Cochrane Summaries

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Psychological therapies for the management of chronic and recurrent pain in children and adolescents

Eccleston C, Palermo TM, Williams AC de C, Lewandowski Holley A, Morley S, Fisher E, Law E
Published Online: 
5 May 2014

Psychological therapies (e.g. relaxation, hypnosis, coping skills training, biofeedback, and cognitive behavioural therapy) may help people manage pain and its disabling consequences. Therapies can be delivered face-to-face by a therapist, via the Internet, by telephone call, or by computer programme. This review focuses on treatments that are delivered face-to-face by a therapist. For children and adolescents there is evidence that both relaxation and cognitive behavioural therapy (treatment that helps people test and revise their thoughts and actions) are effective in reducing the intensity of pain in chronic headache, recurrent abdominal pain, fibromyalgia, and sickle cell disease immediately after treatment.

Psychological therapies also have a lasting effect in reducing pain and disability for chronic headache. Fifty-six per cent of children who were treated with psychological therapies reported less pain compared with 22% of children who did not receive a psychological therapy. Anxiety was also reduced for children with headaches immediately following treatment. Psychological therapies also reduce pain and disability for children with mixed pain conditions (excluding headache) immediately following treatment. However, we did not find that any treatment effects were maintained at follow-up (between 3-12 months after the end of treatment) for children with mixed pain conditions. Psychological therapies did not produce changes in depression in children with either headache or non-headache conditions, and anxiety did not change in children with non-headache conditions receiving psychological therapies.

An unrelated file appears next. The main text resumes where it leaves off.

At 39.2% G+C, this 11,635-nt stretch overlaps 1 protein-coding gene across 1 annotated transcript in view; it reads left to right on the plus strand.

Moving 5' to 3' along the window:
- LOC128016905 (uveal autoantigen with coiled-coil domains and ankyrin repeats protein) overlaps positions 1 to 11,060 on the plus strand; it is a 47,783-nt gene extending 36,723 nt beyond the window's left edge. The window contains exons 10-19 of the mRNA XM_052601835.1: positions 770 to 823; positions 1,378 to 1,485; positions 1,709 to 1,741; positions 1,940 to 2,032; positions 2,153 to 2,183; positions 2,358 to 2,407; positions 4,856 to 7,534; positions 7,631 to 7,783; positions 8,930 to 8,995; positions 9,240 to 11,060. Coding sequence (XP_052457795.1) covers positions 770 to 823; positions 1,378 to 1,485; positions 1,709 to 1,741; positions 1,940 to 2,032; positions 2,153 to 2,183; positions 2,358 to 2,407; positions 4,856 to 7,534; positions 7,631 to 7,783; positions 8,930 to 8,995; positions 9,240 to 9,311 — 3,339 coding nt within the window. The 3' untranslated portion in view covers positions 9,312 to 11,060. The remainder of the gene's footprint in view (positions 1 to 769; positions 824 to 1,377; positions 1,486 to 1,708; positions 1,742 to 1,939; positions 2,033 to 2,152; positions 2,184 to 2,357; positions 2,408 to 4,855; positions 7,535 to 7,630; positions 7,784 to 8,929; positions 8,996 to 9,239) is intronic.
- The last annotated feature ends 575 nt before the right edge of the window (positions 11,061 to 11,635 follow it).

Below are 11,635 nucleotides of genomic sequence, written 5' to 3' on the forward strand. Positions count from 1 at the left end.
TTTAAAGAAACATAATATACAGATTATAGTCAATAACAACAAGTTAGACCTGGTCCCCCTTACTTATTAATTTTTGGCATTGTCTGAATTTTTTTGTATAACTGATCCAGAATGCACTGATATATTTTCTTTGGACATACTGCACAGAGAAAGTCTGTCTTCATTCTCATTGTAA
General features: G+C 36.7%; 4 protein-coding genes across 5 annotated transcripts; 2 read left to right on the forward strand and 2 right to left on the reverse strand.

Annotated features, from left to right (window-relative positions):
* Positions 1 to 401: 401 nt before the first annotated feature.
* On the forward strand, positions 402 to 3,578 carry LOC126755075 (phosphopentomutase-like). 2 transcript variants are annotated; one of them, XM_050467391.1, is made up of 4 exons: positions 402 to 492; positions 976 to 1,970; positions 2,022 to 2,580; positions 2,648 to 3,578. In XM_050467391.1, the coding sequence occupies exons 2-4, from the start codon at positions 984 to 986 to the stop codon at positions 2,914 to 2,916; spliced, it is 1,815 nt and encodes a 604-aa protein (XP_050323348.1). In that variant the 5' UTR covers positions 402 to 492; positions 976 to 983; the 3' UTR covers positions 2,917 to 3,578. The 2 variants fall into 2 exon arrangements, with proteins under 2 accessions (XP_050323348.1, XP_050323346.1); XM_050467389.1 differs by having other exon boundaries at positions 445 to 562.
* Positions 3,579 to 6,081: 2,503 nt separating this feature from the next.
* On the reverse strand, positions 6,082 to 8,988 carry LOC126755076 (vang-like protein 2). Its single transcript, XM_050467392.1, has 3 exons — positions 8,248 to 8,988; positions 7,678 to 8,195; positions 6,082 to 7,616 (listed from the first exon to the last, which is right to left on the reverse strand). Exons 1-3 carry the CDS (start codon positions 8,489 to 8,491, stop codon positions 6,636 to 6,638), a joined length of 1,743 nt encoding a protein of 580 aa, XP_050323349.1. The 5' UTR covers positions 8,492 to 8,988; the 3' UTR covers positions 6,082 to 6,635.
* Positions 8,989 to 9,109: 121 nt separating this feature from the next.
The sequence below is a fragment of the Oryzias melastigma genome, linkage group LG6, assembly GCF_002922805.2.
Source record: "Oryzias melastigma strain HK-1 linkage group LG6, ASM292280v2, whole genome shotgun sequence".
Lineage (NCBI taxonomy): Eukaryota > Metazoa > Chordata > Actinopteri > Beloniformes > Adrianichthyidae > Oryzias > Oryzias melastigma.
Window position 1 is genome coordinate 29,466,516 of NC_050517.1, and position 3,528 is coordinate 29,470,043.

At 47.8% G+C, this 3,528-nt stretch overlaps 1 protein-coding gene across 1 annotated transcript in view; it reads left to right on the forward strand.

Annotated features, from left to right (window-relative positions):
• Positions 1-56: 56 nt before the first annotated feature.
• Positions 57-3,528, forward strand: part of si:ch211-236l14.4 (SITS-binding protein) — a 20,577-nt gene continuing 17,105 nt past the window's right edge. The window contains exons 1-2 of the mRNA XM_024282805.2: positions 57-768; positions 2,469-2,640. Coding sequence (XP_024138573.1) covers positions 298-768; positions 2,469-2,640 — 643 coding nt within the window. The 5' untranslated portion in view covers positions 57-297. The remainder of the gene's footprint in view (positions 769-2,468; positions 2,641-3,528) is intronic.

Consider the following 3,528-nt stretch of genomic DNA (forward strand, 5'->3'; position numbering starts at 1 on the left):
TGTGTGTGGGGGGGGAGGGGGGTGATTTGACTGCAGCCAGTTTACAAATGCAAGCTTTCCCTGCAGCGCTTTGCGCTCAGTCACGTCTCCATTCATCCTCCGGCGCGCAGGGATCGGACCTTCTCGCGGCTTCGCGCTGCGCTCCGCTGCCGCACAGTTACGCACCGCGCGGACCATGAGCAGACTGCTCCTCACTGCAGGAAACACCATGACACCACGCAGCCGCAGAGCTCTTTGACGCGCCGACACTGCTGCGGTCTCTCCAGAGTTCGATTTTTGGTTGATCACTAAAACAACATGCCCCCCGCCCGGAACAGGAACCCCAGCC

More studies are needed to understand whether psychological therapies can improve depression and anxiety and have more lasting effects on pain and disability in other groups of young people who have chronic pain.